How We Got Here: The Aluminum Shortage
If you work in the healthcare supply chain, you’re likely all too familiar with the myriad of shortages that have led to production halts and backorders in recent months. Healthcare organizations have been left scrambling to procure critical items (syringes, blood collection tubes, and canisters to name a few) as manufacturers contend with delays from their own suppliers.
While the majority of our time is necessarily spent reacting to these situations, it’s equally important that we investigate and understand the root causes of shortages in order to build proactive supply chain solutions in the future.
In Inzuri’s first installment of our How We Got Here series, we explore the current aluminum crisis impacting a range of DME products including crutches, walkers, and canes. We also discuss supply chain strategies to procure supplies during a manufacturing shortage.
What’s causing the shortage?
Demand for Aluminum Cans
Major breweries across the country are increasing their aluminum consumption as they switch from glass bottles to aluminum cans in order to reduce costs. Cans are cheaper to fill, weigh much less than bottles, and are easily stackable making them a cheaper alternative for both production and transportation.
At the same time, consumer demand for cans has also risen. The pandemic has facilitated more drinking in the home, an arena where cans largely dominate. An explosion in the popularity of spiked seltzers (i.e White Claws) has also created a greater need for aluminum. And when you consider that the Coca Colas and Anheuser-Buschs of the world own basically every drink, it’s no surprise that aluminum producers are locked into lengthy production contracts that leave less aluminum for everyone else.
China Cutting Back on Magnesium
Magnesium is an essential element in the production of aluminum. When the two metals are combined, they create a much stronger alloy that is suitable for use across a number of industries including automobiles, construction, food packaging, and aerospace.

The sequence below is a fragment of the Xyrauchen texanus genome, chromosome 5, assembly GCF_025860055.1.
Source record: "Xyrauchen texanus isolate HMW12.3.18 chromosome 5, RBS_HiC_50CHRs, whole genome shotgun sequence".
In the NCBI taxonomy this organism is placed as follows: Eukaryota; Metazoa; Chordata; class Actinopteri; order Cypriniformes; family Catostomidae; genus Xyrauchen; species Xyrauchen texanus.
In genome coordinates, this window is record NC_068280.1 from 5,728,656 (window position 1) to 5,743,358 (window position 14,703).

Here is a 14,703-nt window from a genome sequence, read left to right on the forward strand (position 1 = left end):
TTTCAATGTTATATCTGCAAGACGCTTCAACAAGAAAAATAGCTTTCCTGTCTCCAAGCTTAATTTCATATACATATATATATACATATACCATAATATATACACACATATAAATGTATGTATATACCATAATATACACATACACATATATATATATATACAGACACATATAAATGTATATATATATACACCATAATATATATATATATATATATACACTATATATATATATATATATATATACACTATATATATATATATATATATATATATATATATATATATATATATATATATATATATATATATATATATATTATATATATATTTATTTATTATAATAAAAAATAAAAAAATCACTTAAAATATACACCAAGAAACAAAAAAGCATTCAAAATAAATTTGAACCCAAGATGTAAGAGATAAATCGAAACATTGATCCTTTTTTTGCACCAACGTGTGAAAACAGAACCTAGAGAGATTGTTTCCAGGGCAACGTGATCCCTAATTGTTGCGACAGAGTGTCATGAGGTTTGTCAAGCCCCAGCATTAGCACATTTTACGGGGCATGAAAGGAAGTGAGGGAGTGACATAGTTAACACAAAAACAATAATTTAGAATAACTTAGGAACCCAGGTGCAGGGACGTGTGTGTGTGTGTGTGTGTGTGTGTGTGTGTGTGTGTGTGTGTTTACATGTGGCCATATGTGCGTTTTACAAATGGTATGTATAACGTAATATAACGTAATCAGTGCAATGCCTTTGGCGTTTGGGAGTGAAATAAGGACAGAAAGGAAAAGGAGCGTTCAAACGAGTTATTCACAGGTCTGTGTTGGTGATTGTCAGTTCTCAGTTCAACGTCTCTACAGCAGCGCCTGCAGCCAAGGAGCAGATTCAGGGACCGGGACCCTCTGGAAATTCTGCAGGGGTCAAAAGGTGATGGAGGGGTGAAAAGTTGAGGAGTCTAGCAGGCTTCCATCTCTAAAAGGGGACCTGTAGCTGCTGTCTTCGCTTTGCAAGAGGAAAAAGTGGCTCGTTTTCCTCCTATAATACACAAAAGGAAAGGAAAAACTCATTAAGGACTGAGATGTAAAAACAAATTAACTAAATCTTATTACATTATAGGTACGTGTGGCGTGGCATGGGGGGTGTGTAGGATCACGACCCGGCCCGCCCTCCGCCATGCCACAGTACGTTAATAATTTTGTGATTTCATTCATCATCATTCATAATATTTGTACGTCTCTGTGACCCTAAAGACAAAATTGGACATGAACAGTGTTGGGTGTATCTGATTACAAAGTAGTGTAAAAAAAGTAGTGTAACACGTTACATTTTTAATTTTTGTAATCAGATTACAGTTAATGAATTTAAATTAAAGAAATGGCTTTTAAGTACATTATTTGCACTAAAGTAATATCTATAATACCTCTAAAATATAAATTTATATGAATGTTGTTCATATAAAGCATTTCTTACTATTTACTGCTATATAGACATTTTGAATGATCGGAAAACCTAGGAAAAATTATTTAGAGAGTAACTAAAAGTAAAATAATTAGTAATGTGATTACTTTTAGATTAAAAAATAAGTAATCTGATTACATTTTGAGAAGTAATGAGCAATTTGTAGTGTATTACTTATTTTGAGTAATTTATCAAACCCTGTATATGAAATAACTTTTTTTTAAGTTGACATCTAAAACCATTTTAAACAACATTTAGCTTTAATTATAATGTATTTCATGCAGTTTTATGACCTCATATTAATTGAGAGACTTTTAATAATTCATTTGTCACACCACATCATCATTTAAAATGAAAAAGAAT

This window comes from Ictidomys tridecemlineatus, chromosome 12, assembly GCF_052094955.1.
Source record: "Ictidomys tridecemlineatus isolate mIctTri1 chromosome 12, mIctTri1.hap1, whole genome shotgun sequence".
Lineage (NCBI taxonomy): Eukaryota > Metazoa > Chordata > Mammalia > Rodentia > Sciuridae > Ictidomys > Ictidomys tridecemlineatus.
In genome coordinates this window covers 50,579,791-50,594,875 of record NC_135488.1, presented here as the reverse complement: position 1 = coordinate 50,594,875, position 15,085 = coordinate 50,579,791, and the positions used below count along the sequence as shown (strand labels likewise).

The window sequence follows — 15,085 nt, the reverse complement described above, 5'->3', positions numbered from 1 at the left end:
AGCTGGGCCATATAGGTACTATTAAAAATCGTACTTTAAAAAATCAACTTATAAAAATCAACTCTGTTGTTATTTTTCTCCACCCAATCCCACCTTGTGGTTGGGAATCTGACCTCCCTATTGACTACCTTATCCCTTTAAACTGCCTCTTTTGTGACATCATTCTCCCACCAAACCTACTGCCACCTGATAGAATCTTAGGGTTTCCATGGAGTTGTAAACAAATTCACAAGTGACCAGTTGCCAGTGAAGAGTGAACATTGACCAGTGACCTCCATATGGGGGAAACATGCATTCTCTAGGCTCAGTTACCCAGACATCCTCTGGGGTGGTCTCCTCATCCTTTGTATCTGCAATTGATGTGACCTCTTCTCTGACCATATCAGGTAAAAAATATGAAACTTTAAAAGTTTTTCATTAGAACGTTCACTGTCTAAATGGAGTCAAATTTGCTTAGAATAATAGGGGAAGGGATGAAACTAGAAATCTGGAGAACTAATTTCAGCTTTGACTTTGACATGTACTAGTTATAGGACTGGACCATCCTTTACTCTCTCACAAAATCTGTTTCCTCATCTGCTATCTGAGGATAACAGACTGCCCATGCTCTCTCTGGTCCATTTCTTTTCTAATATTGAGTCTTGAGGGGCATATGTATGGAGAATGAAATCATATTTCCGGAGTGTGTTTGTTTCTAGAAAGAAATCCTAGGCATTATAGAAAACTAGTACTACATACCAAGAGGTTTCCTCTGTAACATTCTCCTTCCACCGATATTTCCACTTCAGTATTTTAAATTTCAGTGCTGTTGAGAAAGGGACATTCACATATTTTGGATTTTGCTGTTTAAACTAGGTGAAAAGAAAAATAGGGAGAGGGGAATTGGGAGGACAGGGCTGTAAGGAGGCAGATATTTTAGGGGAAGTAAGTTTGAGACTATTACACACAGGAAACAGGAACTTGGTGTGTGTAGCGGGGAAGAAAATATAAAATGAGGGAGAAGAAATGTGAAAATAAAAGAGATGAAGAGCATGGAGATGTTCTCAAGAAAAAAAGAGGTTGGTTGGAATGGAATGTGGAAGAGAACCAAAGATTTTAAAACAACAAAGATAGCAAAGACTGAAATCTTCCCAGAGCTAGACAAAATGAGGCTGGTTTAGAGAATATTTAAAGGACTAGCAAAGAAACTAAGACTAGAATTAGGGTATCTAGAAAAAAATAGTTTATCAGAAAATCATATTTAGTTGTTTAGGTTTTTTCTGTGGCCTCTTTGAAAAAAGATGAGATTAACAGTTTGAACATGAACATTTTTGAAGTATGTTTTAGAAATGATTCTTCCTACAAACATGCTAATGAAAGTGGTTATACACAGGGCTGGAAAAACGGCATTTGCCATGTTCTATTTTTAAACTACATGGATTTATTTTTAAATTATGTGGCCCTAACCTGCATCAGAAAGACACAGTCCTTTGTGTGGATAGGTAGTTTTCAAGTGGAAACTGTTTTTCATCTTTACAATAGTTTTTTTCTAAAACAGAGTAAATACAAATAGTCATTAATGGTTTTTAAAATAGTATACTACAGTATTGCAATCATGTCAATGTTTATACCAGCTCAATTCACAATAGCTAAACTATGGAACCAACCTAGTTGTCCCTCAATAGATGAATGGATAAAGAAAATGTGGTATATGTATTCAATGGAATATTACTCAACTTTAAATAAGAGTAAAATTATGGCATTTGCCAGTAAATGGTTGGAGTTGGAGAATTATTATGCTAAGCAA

Over the past couple of decades, China has gradually gained a 85% monopoly in the production of the world’s aluminum. This is largely due to cheaper labor costs and their mastery of a new process to extract magnesium from the earth (the Pidgeon Process for the nerds among us).
To the dismay of aluminum manufacturers, Chinese officials have begun to significantly cut magnesium production in an effort to reach environmental targets. The Pidgeon Process is one of the most energy-intensive extraction methods and little can be done to make the process greener.
In the Shaanxi Province, which produces 60% of China’s magnesium, up to 50% energy cuts were mandated with deadlines just weeks in length.
The magnesium reduction has increased the raw cost of aluminum while also causing a cascading series of force majeures throughout the supply chain.
How long will the shortage last?
While analysts like Goldman Sachs see rising energy costs as a catalyst for sustained high aluminum prices, there is hope that some Chinese factories will begin to come back online throughout the year. The key in returning to normalcy will be switching to more environmentally friendly (or less environmentally damaging) production methods.
How do I protect against aluminum shortages in healthcare?
It’s critical for supply chain professionals to diversify their supplier base given the uncertainty in global production. Organizations that have formed relationships beyond manufacturers and tier 1 distributors have seen success in sourcing aluminum DME products.
While many manufacturers like Medline were on backorder due to factory shutdowns, some distributors were able to connect with established brands across Asia to step in to meet demand. There were even instances of unaffected factories increasing production to meet demand for crutches. This resulted in US healthcare systems working with non-traditional distributors to access millions of crutches while traditional channels remained constrained.
In general, broadening relationships with vendors that have a diverse list of procurement categories allows for greater supply chain resiliency when faced with unforeseen scenarios. In a future post, we will discuss some of the top strategies to add the right type of diversity to your list of vendors.